Article

J. Lesley Fitton

Minoan palace and town in Crete that flourished in the Neo-Palatial period (c. 1650–c. 1425 bc). The smallest of the Minoan palaces, Kato Zakros lies at the edge of a very small fertile plain that opens on to the Bay of Zakros on Crete’s eastern coast. The palace and town seem to have owed their position to the sheltered anchorage afforded by the bay and to have been important as a trading centre, perhaps receiving goods brought by ship to Crete from the East. The unworked elephants’ tusks and copper ingots found within the palace are probably examples of such imports. Excavations carried out in 1901 by D. G. Hogarth, of the British School of Archaeology at Athens, revealed extensive remains of Minoan houses, but it was not until Nicholas Platon began work on the site in 1962 for the Greek Archaeological Society that the palace, and further substantial areas of the town, began to be revealed. Investigation of the site is still continuing. While traces of early buildings show that the town was occupied from the Proto-Palatial period (...

Article

Knossos  

Sinclair Hood

Principal palatial centre of the Minoan civilization in Crete (see fig.). It flourished during the Cretan Bronze Age in the 3rd and 2nd millennia bc and was the home of the legendary king Minos. (For calendar dates of Minoan chronological periods see Minoan, §I, 4.) The site lies c. 1. 5 km from the sea in the middle of the north coast of the island. It is concealed on its seaward side by low rises, and occupies an undulating slope bounded by the so-called Acropolis hill on the west and on the east by the Kairatos stream which runs at the foot of the high limestone ridge of Ailias. In early times the area was more riven by gulleys, and the Kairatos ran in a deeper bed, but during the Roman period the valley began to fill with washed-down debris. Good building stone was quarried from the slopes and summit of Ailias from the Bronze Age onwards, while beds of gypsum, used during the Bronze Age for façades and as veneer on slabs, were exposed on the south edge of the site. The area was well provided with springs in antiquity, and a high water table made the sinking of wells easy. Knossos lies near the centre of one of the largest expanses of fertile land in Crete, well suited to the cultivation of vines and olives....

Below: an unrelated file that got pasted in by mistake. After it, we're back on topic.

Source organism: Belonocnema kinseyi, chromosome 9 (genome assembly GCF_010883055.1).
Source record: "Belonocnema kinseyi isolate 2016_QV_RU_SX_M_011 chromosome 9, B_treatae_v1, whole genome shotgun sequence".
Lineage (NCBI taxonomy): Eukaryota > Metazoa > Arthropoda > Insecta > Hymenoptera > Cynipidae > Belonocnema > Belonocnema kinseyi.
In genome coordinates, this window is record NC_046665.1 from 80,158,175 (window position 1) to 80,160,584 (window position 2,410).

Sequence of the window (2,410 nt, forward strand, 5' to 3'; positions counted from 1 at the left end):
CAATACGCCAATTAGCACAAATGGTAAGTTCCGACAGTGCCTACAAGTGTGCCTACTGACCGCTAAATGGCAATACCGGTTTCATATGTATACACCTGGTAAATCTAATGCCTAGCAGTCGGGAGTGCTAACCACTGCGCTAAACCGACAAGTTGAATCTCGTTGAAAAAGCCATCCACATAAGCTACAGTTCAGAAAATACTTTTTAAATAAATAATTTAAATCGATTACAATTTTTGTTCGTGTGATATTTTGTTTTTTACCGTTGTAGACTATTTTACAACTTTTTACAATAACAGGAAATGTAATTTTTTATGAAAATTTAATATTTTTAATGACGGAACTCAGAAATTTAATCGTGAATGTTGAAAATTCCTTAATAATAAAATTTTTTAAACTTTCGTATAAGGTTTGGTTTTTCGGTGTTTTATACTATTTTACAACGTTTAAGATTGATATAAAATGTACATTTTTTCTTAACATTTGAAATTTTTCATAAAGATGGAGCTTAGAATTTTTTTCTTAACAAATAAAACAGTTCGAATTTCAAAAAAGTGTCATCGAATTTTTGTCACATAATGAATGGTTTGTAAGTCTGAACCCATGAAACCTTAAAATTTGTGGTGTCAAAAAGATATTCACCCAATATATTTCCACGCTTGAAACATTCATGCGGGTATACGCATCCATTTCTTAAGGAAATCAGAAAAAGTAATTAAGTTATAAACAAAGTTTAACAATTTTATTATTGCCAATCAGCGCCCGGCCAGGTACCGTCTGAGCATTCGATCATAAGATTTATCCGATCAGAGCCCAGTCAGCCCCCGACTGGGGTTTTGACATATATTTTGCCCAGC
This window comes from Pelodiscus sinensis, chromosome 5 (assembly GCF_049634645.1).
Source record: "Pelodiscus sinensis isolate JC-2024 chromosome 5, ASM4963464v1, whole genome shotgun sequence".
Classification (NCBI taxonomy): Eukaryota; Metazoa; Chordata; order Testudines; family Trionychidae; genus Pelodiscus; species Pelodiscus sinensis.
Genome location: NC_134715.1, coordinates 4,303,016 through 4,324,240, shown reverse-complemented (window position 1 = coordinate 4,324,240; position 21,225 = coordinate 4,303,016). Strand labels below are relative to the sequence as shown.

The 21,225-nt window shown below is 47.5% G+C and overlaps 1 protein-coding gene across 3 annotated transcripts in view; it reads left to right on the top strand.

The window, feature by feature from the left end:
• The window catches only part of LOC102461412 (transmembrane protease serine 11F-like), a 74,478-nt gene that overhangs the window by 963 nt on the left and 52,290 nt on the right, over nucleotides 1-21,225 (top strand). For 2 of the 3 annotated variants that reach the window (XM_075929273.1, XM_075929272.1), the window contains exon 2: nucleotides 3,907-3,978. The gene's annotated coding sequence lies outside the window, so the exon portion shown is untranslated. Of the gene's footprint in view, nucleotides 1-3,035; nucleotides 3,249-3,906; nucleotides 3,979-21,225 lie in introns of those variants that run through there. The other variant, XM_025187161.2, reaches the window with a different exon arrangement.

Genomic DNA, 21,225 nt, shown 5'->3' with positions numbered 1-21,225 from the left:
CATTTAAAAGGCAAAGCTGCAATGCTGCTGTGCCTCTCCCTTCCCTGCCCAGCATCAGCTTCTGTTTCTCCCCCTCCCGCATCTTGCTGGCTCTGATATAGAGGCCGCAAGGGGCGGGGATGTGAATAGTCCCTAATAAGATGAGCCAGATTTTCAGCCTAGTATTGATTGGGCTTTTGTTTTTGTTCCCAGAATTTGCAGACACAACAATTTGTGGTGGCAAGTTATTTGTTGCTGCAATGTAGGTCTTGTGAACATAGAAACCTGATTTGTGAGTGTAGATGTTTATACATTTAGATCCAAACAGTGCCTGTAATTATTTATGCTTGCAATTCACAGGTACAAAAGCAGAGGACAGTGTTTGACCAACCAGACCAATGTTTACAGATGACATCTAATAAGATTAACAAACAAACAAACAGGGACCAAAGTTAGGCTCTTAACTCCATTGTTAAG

Article

Kommos  

J. Lesley Fitton

[Komos]

Minoan harbour town that flourished c. 2050–c. 1250 bc, and Greek sanctuary that flourished c. 1025–c. 100 ad, on the Bay of Mesara in southern Crete, some 8 km south-west of the Minoan sites of Phaistos and Ayia Triada. Excavations begun in 1976 by a team from the University of Toronto and the Royal Ontario Museum, under the auspices of the American School of Classical Studies, revealed three main areas. At the northern end of the steeply sloping site, on the hilltop, is a group of Late Minoan (lm; c. 1600–c. 1050 bc) houses, while an extensive group of rooms of Middle Minoan date (c. 2050–c. 1600 bc) lies on the central hillside. In contrast to these relatively unpretentious remains, the southern, lower slopes of the hill have revealed buildings on an impressive scale, perhaps with some public or civic function. The earlier of these, Building JT, built in ...